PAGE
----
In a deck of tarot cards, the Knight of Cups can signal two sides in need of balance. The armored knight atop a white horse can be a sensitive man, though one controlled by his temperamental emotions. He can be imaginative, though a dreamer distracted by fantasy, a romantic, but selfish with desires for stimulation. When the card appears in the reverse in a reading, it can signify a life struggling in transition, and a descent toward recklessness or disappointment. So is the journey of Christian Bale’s Rick, a disenchanted Hollywood screenwriter in Terrence Malick‘s Knight of Cups; a knight trotting through a haze who seeks realization after he’s grown weary by the artifice that surrounds him.

Early into Knight of Cups, the seventh film from Malick, Rick visits a psychic who pulls the titular card in the upside-down position. From here we go on a scattered, non-linear journey of self-reflection in the usual Malick fashion of musing voiceovers and gliding visuals. The film, which is Malick’s first foray into a modern urban city, jumps from Ketamine-filled parties in Beverly Hills to memories of old lovers, from fueled arguments with his brother Barry (Wes Bentley) and father Joseph (Brian Dennehy) to phlegmatic shots of Rick wandering through a desert. Rick’s free-flowing journey, much like his “untethered soul” as Dennehy’s narration describes, is also broken into tarot-named chapters from The Moon to The Hangman to The Tower. But beyond that, don’t expect much cohesion, as this is undeniably a Malick film and one at his most experimental and abstract yet.

The film acts more like a collection of memories and a visualization of Rick’s consciousness moving between the past and present as he relives of old conversations. Besides the decadence of the Hollywood lifestyle, the tragedy that’s thrown Rick off course is the death of one of his brothers. This, along with references to Barry’s attempted suicide and another character’s comments about losing his hands, are strong allusions to the injuries and apparent suicide of Malick’s own brother Larry. While Malick most prominently focused on the loss of a brother and strained relationship with a father in The Tree of Life, Knight of Cups feels like the filmmaker’s most personal work yet.

Those exhausted by Malick’s loose-to-no narrative style and his whispery voiceovers will likely grow impatient with Knight of Cups. Like all of his work post-The Thin Red Line, it’s a film more content with presenting and exploring questions than finding conclusions. But whereas To The Wonder felt more like a misfire (a film that lost much of its emotional depth in vacant repetition), Knight of Cups shows something much more ambitious.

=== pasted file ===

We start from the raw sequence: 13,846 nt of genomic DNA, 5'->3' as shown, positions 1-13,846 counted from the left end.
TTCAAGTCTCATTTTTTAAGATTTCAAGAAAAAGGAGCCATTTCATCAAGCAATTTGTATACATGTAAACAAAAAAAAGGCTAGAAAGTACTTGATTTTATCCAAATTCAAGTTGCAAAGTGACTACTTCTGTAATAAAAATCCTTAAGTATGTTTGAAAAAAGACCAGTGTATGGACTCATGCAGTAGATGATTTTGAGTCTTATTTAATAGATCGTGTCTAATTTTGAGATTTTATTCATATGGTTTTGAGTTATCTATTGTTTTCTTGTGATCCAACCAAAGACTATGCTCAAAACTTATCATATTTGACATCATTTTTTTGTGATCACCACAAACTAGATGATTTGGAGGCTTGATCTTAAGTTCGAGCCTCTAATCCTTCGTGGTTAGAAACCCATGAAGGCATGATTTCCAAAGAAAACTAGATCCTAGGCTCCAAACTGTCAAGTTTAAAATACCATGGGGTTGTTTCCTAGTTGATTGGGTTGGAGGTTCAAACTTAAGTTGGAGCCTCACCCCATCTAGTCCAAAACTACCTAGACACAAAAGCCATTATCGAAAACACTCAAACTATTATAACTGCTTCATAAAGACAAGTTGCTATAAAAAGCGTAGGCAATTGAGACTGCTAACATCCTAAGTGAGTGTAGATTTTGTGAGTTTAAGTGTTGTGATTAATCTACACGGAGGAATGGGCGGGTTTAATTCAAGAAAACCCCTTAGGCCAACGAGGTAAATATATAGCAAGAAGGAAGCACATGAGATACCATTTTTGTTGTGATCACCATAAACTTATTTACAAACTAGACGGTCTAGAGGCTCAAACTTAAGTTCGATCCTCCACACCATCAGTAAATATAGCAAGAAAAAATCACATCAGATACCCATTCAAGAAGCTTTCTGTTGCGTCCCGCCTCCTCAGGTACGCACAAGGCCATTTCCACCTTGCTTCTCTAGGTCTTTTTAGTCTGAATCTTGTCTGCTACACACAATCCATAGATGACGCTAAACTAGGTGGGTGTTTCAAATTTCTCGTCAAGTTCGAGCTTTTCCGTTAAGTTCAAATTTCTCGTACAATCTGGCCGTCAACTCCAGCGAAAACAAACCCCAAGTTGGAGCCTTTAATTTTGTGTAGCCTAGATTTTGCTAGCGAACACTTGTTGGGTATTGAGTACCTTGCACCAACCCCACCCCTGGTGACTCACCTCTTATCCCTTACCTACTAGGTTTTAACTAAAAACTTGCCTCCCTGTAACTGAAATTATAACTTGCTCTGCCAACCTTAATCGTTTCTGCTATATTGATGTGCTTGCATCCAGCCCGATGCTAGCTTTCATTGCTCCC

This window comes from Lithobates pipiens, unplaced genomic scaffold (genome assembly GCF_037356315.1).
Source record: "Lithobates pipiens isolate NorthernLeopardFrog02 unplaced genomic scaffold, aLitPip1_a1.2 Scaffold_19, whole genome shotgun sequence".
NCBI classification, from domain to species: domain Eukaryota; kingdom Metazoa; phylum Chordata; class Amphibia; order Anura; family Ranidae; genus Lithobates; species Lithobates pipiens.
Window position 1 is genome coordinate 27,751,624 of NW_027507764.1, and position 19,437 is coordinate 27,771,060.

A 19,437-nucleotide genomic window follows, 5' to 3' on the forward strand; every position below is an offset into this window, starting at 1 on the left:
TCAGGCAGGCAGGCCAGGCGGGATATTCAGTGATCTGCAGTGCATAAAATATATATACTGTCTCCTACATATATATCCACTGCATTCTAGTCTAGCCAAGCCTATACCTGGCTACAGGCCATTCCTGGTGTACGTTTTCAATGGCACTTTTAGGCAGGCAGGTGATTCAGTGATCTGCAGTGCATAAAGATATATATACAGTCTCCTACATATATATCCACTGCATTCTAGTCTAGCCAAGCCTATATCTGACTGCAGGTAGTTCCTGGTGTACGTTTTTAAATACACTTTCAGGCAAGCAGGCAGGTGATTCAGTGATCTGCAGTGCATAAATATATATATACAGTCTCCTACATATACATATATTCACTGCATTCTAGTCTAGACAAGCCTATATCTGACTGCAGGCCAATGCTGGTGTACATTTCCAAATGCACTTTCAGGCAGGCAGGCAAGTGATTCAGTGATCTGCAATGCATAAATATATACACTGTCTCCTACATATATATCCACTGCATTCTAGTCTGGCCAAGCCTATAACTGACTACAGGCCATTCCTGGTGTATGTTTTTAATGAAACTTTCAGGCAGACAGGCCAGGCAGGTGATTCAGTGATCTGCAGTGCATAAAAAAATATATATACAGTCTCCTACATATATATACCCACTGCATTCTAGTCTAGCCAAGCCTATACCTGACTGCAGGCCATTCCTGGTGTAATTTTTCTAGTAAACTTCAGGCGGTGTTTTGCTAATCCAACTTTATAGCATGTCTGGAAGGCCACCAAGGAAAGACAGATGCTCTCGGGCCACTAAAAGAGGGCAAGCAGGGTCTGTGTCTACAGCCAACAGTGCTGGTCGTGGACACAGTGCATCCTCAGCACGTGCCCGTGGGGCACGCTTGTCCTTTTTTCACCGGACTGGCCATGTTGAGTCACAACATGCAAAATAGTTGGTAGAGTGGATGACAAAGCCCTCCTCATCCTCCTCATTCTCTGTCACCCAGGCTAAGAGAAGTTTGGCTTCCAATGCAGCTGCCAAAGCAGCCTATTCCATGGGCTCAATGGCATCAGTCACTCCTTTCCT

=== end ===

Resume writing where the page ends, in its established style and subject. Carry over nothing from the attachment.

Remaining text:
Here Malick plays with the very language of cinema, continually reinventing and challenging the ways in which it can be used. Instead of giving us any sense of developed characters, he uses his actors as symbols who form the pieces of an impressionist mosaic. Bale’s Rick is less a lead character and more of the vessel through which Malick explores his own anxieties, doubts and trauma. The hovering camera follows Bale through empty studio backlots and down the ultra-bright Las Vegas strip, both expressions of the falsity and inauthenticity of his surroundings. It swirls between his current and former romances, only to find a man chasing an idea of a woman and not the woman herself.

Each of the female characters, from Imogen Poot’s Della to Frieda Pinto’s Helen, from Natalie Portman’s Elizabeth to Cate Blanchett’s Nancy, represent something Rick is seeking, yet fails to maintain in himself. Nancy has selflessness, Helen has spiritual faith and Della has freedom, while Rick is only chasing it through romance. While his memories of the women are an attempt to reveal more about the desperation of his Knight in decline, they’re ultimately the weakest elements of the film as each of the women blends into one homogenous blur. Though Malick has six female characters here, seven including Cherry Jones’ brief appearance as Rick’s mother, he fails to make them more than stereotypical sketches of Rick’s fantasies. One could say their lack of development, like Rick’s, also function as metaphors for his journey, yet still, the women only exist for the sake of his struggle. Over such a long-spanning career, it’s still a shame Malick’s work features so few memorable female representations.

Knight of Cups is certainly Malick’s most challenging and messiest film yet. It doesn’t always work, and at many moments begins to get lost in its dizzying wanderings and clear moments of improvisation — it was so improvised, cinematographer Emmanuel Lubezki was asked to not read the script. That, along with its fragmented style and failure to meet much of a resolution will likely turn even the most patient viewers frustrated. But it can’t be denied that it’s a film experience like no other. It marks a moment of sudden inspiration and experimental intrigue for Malick, who’s making movies more frequently now than ever before. It’s both an accomplishment in introspective, transcendent filmmaking, and a puzzle as imbalanced as the knight at its center. We may not quite be able to understand it, but Knight of Cups certainly feels like a work of a great talent who’s still figuring out what he’s trying to say.